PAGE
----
Arguably the most exciting young talent along with all-rounder Hardik Pandya and left-arm wrist-spinner Kuldeep Yadav, Jasprit Bumrah's performance with the new ball and old will be pivotal to the Indian attack. With his slinging action off a short run-up, he can pose a great difficulty to the batsman while everyone else can sit back and admire the mean fast bowler with a wonderful attitude to his craft.
In the three years that he has played international cricket across all three formats, scalping 185 batsmen, including 85 in one-day internationals, the 25-year-old has endeared himself not only to his skipper Virat Kohli and teammates but also to millions of Indian cricket fans. The rival batsmen have been wary of taking him on, treating him with respect nearly all the time as evidenced by the fact that he has rarely had an economy rate of more than 5.50 runs per over.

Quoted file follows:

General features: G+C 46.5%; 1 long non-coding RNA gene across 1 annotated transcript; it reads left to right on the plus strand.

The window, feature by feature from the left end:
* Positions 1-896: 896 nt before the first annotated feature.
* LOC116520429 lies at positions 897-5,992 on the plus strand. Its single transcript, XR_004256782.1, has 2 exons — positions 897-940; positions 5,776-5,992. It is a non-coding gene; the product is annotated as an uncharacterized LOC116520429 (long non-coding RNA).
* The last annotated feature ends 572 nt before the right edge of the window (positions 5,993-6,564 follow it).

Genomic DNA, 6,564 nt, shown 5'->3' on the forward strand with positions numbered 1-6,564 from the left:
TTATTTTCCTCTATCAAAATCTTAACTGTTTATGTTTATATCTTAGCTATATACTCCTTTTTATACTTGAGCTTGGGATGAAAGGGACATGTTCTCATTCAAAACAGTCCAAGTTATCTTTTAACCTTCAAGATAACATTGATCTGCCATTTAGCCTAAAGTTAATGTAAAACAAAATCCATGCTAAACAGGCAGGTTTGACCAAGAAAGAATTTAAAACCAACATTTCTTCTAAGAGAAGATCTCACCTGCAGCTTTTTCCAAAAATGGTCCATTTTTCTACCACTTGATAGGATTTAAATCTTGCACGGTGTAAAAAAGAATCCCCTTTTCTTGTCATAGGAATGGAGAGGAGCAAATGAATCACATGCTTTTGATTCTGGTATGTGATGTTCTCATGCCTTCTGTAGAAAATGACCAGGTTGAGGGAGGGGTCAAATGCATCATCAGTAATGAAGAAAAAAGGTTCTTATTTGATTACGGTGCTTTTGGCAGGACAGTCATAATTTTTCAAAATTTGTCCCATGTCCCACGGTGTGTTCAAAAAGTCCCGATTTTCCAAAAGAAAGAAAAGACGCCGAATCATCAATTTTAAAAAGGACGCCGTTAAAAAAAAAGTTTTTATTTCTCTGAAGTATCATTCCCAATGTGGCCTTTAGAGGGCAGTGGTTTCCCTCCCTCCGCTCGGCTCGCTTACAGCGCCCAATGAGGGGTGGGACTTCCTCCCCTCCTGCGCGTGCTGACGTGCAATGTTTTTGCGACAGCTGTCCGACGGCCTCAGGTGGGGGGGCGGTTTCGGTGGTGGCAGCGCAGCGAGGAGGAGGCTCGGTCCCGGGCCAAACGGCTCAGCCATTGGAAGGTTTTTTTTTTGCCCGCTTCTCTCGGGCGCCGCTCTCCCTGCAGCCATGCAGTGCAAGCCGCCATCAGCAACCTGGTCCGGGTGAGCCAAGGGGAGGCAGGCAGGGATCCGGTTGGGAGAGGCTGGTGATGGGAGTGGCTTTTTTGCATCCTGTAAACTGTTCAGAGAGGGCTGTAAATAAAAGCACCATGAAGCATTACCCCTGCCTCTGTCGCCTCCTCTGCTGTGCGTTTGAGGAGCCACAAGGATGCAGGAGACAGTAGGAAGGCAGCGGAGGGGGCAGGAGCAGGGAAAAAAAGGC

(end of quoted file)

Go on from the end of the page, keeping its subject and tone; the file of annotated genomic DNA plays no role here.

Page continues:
Bumrah's maturity — a wise head on young shoulders — helps him adjust his bowling to the conditions. On tracks that afford bounce, he is able to dig the ball short and get it to climb rapidly on the batsmen and hurry them into committing mistakes. His ability to get the cricket ball to swing late and his lethal yorkers make the no-nonsense bowler a very difficult proposition to negotiate in the middle. His bustling pace is a key weapon even on flat decks that threaten to draw the bowlers’ teeth and make their life difficult.
Bumrah's partnership with the more experienced new-ball bowlers, Bhuvnewshar Kumar and Mohammed Shami will be eagerly watched as it forms an integral part of making the Indian attack capable of delivering the goods in all conditions. His personal demeanour is so inspiring that he can deal with the pressure of being the fulcrum of the bowling unit without batting an eyelid.